One of our mentor Sydney Kinder has made a petition to have the legendary Willie O'Ree's number retired. Here is a little something Sydney has put together for y'all to read! As well a link to sign the petition -----> Retire Willie O'Ree 22
As we engage with our surroundings, we are actively leaving our fingerprints on history. More often than not, we don’t realize the impact the fingerprints of our role models have until they’re gone. If the year 2020 has taught us anything is that we cannot take our time here for granted.
This year we have lost those who have been influential in the progression and fight for equality. From our civil rights leaders John Lewis, Fred L Davis, Charles Evers, Rev. C.T. Vivian and Rev. Dr. Joseph Echols Lowery, to our first barrier breakers Katherine Johnson, John Thompson, “Gentle” Ben Williams, Jon Blake, and Bob Ryland, to the heroes we let into our homes and lives, Chadwick Boseman and Kobe Bryant. In a time that we see so much loss within the community, we need to celebrate those we look up to while we can.
Jackie Robinson broke the Major League Baseball color barrier in 1947. He died in 1972, and it wasn’t until 25 years after his death, 40 years after his retirement, that Jackie’s inspirational 42 was finally retired across MLB. Jackie’s time and impact aren’t just some chapter in a history book. His impact is very real and echoes down through time. A prime example of his tangible influence are his encounters with Willie O’Ree. At the time, the first black baseball player in the MLB met the future first black hockey player in the NHL, twice. In an environment which shunned and ridiculed the groundbreaking work Jackie was doing, Willie found inspiration to carry on the work. In a world that didn’t see him as equal, Willie O’Ree made his fabled NHL debut in 1958 when the Boston Bruins bested the Montreal Canadians in a 3-0 victory at the Montreal Forum.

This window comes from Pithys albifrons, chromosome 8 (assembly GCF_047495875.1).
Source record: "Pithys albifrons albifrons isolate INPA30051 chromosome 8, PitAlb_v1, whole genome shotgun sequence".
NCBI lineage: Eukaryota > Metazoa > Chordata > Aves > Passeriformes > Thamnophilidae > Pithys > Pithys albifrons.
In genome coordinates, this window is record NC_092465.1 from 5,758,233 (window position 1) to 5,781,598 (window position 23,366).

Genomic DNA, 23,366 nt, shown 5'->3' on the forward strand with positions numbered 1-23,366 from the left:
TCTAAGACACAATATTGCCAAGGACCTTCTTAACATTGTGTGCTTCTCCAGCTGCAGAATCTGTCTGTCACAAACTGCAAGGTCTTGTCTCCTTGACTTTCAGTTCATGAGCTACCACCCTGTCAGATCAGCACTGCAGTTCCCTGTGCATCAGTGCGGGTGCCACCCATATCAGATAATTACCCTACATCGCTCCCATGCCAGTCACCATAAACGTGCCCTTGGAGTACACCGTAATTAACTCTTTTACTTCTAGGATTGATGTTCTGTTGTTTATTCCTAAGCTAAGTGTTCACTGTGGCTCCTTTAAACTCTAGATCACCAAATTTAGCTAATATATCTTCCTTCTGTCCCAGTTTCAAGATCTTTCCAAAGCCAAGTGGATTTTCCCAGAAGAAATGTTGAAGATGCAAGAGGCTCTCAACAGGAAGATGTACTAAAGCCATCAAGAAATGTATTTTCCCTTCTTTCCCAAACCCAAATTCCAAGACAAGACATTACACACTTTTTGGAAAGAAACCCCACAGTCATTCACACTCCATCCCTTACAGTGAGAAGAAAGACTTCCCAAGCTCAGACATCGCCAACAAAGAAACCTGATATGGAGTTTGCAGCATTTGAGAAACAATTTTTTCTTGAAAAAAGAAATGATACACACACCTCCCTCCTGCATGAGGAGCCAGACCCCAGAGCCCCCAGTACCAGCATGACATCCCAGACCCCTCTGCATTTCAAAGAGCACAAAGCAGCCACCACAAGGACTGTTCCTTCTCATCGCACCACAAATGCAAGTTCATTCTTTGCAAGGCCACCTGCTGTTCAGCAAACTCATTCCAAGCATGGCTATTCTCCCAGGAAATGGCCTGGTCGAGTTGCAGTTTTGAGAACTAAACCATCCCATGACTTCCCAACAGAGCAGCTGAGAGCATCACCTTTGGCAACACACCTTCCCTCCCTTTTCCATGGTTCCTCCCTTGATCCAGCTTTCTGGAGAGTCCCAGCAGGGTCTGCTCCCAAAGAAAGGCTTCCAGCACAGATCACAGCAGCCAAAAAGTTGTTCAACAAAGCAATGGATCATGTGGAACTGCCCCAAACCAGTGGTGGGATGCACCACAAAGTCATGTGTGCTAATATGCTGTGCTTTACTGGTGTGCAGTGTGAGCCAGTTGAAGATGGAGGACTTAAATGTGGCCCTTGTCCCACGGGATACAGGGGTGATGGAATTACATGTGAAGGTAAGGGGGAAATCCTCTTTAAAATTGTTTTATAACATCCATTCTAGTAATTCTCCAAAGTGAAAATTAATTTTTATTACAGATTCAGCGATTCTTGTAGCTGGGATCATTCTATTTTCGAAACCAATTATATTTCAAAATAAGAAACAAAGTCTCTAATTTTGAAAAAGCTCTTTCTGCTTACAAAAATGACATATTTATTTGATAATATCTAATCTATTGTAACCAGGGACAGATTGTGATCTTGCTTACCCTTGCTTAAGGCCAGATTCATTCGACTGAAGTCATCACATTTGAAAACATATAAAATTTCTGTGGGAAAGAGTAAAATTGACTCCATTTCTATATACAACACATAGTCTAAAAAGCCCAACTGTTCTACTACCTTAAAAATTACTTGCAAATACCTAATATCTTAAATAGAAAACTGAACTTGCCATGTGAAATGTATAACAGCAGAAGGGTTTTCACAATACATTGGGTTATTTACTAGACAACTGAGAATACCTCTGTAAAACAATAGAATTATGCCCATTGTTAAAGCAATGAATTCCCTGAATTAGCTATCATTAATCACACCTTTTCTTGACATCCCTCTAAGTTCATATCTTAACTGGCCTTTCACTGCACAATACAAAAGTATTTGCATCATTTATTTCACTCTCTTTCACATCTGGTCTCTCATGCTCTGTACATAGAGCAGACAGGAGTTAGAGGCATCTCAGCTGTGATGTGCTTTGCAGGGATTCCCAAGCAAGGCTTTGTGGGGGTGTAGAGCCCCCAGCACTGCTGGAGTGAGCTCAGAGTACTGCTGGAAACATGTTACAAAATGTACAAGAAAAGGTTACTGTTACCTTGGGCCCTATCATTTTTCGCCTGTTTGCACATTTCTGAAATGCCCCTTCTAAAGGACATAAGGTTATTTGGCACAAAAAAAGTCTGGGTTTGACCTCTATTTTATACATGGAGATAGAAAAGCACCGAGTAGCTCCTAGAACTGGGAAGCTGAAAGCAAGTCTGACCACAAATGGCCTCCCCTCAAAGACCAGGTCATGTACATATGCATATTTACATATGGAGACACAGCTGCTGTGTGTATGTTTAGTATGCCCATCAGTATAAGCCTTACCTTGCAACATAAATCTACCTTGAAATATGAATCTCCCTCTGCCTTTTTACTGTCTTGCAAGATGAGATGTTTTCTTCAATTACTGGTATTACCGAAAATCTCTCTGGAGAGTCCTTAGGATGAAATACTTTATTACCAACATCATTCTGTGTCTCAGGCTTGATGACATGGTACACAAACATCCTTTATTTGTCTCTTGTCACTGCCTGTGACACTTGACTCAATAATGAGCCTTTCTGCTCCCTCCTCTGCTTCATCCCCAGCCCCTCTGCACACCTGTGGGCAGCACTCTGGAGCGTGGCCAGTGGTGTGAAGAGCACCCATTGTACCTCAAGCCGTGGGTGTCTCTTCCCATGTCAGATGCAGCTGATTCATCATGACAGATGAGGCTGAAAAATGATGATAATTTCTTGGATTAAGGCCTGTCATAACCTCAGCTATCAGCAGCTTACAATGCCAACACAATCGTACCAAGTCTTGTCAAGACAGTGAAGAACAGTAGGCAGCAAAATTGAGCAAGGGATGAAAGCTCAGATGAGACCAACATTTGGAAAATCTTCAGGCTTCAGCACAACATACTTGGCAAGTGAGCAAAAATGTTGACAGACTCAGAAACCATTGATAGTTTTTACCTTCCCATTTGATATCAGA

Willie O’Ree is almost 85 years old. He still continues to grow the game of hockey and serve as a beacon to the BIPOC youth entering the game. His very figure aids in dispelling the myth that this game is not meant for black and brown kids. His efforts have finally been recognized with his 2018 Builder induction into the Hockey Hall of Fame. His story has been portrayed in the documentary “Willie.” Willie’s history is here; his impact is now. Every black and brown person who has made it to the NHL has given acknowledgement and gratitude to Willie for pioneering the path they now skate. Willie faced the ugly adversity so the generations behind him may have it a bit easier. Willie's contribution to the game of hockey - in partnership with the NHL - has been to provide access to the sport to communities of color throughout North America. His greatest success will be measured by the number of kids who lace up skates or hold a hockey stick for the first time.
As someone who has been noted as the Jackie Robinson of hockey, how is 22 not bestowed the same honor as baseball’s 42? How long must we wait to see Willie and his contributions receive the flowers they’re due? Wayne Gretzky, “The Great One,” waited just one year after his retirement to see his 99 retired league wide. The Willie O’Ree of hockey, a barrier breaker, the first to do it, is more than deserving to see 22 retired, from every team, forever. It is time to complete giving Willie his just due. It is time to celebrate the contributions and development of everyone who has followed him and, it is time to celebrate the diversity to which the NHL continues to show its commitment to. #Retire22